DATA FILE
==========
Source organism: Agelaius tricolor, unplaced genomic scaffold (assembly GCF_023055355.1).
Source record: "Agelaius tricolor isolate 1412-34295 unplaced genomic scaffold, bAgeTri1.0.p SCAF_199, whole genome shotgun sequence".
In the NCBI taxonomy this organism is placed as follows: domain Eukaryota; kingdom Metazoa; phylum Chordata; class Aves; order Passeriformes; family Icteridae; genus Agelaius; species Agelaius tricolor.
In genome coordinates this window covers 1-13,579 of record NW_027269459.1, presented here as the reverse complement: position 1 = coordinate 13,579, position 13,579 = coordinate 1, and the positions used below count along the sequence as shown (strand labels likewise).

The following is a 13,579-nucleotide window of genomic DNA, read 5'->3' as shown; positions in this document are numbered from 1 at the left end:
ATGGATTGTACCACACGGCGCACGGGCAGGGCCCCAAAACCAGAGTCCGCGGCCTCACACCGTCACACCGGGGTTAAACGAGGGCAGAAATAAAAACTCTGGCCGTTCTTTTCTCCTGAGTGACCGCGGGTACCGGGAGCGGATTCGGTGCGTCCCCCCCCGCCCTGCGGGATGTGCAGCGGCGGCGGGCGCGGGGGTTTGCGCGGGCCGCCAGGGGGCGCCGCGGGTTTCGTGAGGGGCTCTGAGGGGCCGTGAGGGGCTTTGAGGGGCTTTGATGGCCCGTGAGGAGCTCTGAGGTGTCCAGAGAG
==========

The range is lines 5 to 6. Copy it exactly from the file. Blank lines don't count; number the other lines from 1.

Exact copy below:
The following is a 13,579-nucleotide window of genomic DNA, read 5'->3' as shown; positions in this document are numbered from 1 at the left end:
ATGGATTGTACCACACGGCGCACGGGCAGGGCCCCAAAACCAGAGTCCGCGGCCTCACACCGTCACACCGGGGTTAAACGAGGGCAGAAATAAAAACTCTGGCCGTTCTTTTCTCCTGAGTGACCGCGGGTACCGGGAGCGGATTCGGTGCGTCCCCCCCCGCCCTGCGGGATGTGCAGCGGCGGCGGGCGCGGGGGTTTGCGCGGGCCGCCAGGGGGCGCCGCGGGTTTCGTGAGGGGCTCTGAGGGGCCGTGAGGGGCTTTGAGGGGCTTTGATGGCCCGTGAGGAGCTCTGAGGTGTCCAGAGAG